ESTACIO: Accompanying Gen Alpha

February 14, 2023

Generation Alpha, or Gen Alpha, is the young people born between 2010 and 2025. A few years ago, Mark McCrindle, a social researcher and analyst, coined this term, and it stuck. More data on this generation will come out, and how we interact with these young people may change, but these initial observations are important for our families and our parish leaders to make a note of. I have my own children who are part of this generation; thus, it is important for me to look more deeply at the general characteristics that make up Gen Alpha.

This is the most educated generation in history. Learning is highly personalized, and the options for schooling — private, public, homeschool, hybrid — are many and varied. A student can learn in a myriad of ways, and access to information can be immediate.
Like Gen Z before them, Generation Alpha is inundated with technology. For instance, artificial intelligence (AI) continues to develop with the most recent news of ChatGPT (an AI bot that engages in human-like dialogue) trending a few weeks ago. Social media, and all that goes with it, continues to heavily impact the lives of our youth.

Many young people of Gen Alpha come from a variety of different non-traditional households.

They can come from a two-parent home, a single-parent home, a multi-generational home, parents who may not actually be the biological parents of the young person, or a variety of other configurations. These different types of household situations are increasing significantly, and the way we minister to families at our parishes needs to be thought through.

Additionally, many young people can come from unstable and dysfunctional homes, and this can lead to the need for mental health services. As with previous generations, self-harm, anxiety and stress continue to be on the rise for young people, and it needs to be addressed.
Lastly, they are a generation that is fluid in how they relate to the world. As a result, the way they look at life, from how they eat to how they view religion, can vary and change. There are other characteristics, and more are sure to come forth, but this gives a broad picture of Gen Alpha.

In youth ministry, there is a saying: “We have to meet them where they are at.” Pope Francis refers to this concept as accompaniment. We journey with young people and bring them to Jesus Christ and the Catholic Church. Understanding this current generation is to respectfully listen to their hearts and patiently journey with them in their lives.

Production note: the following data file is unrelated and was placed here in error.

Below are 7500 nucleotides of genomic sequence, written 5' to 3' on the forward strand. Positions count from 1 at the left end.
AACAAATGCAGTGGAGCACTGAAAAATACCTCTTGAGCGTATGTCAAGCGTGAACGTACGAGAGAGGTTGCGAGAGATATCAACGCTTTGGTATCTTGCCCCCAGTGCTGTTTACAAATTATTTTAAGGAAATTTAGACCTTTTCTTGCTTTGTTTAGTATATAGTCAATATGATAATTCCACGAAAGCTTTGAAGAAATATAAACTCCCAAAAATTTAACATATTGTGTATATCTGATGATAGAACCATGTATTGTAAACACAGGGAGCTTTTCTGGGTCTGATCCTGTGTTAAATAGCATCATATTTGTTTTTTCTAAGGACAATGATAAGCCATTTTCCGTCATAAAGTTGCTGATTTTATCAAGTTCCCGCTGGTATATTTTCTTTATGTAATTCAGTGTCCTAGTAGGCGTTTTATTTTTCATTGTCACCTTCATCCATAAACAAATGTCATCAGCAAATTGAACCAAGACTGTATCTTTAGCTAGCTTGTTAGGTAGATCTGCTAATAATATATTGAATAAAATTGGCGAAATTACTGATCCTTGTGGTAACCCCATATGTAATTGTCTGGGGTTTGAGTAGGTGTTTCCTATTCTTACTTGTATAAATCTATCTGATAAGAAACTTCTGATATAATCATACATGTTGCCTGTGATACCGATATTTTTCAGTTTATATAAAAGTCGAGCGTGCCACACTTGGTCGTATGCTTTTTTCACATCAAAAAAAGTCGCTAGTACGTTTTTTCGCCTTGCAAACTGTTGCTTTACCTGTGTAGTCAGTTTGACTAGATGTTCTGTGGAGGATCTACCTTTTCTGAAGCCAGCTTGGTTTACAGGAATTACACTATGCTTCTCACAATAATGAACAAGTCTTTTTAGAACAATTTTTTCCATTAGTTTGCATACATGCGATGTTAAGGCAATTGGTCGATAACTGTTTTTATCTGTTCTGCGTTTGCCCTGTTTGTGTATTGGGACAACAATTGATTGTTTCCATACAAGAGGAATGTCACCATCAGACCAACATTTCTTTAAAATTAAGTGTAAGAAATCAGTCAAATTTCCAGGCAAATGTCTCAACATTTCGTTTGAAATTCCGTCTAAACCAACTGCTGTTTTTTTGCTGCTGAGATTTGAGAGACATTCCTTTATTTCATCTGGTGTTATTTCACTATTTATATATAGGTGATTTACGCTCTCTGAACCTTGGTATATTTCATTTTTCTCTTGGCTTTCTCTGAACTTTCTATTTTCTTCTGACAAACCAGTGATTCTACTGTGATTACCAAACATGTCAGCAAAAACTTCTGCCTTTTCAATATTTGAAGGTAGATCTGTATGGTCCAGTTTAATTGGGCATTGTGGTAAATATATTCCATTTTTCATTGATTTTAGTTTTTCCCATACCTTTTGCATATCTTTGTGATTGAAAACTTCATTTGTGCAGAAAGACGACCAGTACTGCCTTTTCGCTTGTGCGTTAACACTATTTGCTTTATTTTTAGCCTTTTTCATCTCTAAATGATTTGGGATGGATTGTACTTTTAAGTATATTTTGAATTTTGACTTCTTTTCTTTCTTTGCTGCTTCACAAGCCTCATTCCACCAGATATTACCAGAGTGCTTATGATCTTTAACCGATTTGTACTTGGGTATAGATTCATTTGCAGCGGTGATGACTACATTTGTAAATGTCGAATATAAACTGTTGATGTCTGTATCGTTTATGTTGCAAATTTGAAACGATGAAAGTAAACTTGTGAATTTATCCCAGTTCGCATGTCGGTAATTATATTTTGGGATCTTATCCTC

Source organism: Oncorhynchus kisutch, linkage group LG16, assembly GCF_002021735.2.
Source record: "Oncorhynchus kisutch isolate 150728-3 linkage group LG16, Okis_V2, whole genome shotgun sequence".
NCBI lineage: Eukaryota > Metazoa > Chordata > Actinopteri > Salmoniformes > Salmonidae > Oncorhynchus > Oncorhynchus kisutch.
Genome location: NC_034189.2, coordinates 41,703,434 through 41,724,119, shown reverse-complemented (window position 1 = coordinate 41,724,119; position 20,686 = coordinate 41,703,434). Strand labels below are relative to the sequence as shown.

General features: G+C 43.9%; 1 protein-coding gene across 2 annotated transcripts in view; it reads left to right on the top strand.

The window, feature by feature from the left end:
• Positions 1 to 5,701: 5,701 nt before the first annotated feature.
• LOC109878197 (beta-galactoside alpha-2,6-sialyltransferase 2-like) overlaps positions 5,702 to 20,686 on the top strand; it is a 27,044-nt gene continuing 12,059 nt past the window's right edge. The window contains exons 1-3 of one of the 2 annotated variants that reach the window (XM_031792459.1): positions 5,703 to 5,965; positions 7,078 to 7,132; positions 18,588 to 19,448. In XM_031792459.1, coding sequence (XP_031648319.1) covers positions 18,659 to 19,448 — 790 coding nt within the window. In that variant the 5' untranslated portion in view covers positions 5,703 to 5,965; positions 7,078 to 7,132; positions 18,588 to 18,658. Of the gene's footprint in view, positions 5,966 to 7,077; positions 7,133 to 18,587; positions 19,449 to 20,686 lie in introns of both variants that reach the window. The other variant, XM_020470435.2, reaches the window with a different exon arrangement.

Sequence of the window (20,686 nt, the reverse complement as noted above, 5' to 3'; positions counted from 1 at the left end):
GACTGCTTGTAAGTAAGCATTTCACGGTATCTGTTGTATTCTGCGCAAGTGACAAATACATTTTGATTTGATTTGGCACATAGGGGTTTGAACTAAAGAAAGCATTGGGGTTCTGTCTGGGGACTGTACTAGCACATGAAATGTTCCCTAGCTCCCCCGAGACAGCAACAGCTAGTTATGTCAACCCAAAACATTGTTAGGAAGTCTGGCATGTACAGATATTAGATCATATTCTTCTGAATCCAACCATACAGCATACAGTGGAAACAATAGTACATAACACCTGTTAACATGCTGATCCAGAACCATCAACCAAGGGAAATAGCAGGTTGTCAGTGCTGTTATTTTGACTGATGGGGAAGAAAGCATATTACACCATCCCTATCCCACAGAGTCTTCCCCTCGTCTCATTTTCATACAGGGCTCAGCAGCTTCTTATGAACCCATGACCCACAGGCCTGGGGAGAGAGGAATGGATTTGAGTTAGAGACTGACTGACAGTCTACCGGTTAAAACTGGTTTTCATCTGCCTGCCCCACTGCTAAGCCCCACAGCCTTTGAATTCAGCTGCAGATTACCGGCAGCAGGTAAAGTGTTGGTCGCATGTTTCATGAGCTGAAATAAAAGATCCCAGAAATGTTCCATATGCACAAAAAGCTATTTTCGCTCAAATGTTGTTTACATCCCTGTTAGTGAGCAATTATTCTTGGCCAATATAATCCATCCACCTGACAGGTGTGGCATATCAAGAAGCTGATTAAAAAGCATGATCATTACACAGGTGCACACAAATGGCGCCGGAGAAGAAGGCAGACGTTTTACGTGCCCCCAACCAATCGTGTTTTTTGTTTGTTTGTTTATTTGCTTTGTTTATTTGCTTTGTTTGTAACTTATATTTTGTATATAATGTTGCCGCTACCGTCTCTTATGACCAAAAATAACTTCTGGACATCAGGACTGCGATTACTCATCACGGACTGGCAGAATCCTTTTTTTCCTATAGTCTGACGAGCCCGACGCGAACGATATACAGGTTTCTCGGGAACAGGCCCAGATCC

We can all look at the young people in our parishes or communities, and we can meet them where they are at. I would like to propose two things we can look at to truly accompany Gen Alpha.

In May 2021, Christian Smith, a sociologist from Notre Dame, wrote the following in an article for First Things: “The good news is that, among all possible influences, parents exert far and away the greatest influence on their children’s religious outcomes… In almost every case, no other institution or program comes close to shaping youth religiously as their parents do.”

I would suggest that whoever is raising the young person is the “parent,” and he or she needs help. How can our parishes or communities support parents in passing on the faith to their children?

Young people are constantly changing, and how we react to them matters greatly. The next time a young person comes to you, sit and listen to what they have to say. Try to understand where they are coming from before you say anything. “Each young person’s heart should thus be considered ‘holy ground,’ a bearer of seeds of divine life, before which we must ‘take off our shoes’ in order to draw near and enter more deeply into the Mystery.” (Christus Vivit, 67)

Some things have changed in youth ministry and in our world in general.

There are other things that continue in much the same manner. One reality that will not change is young people are both the present and future of the Catholic Church, and they are a gift to us. How we serve and accompany matters. 

Dunn Estacio is an associate director with the Office of Adolescent Catechesis and Evangelization.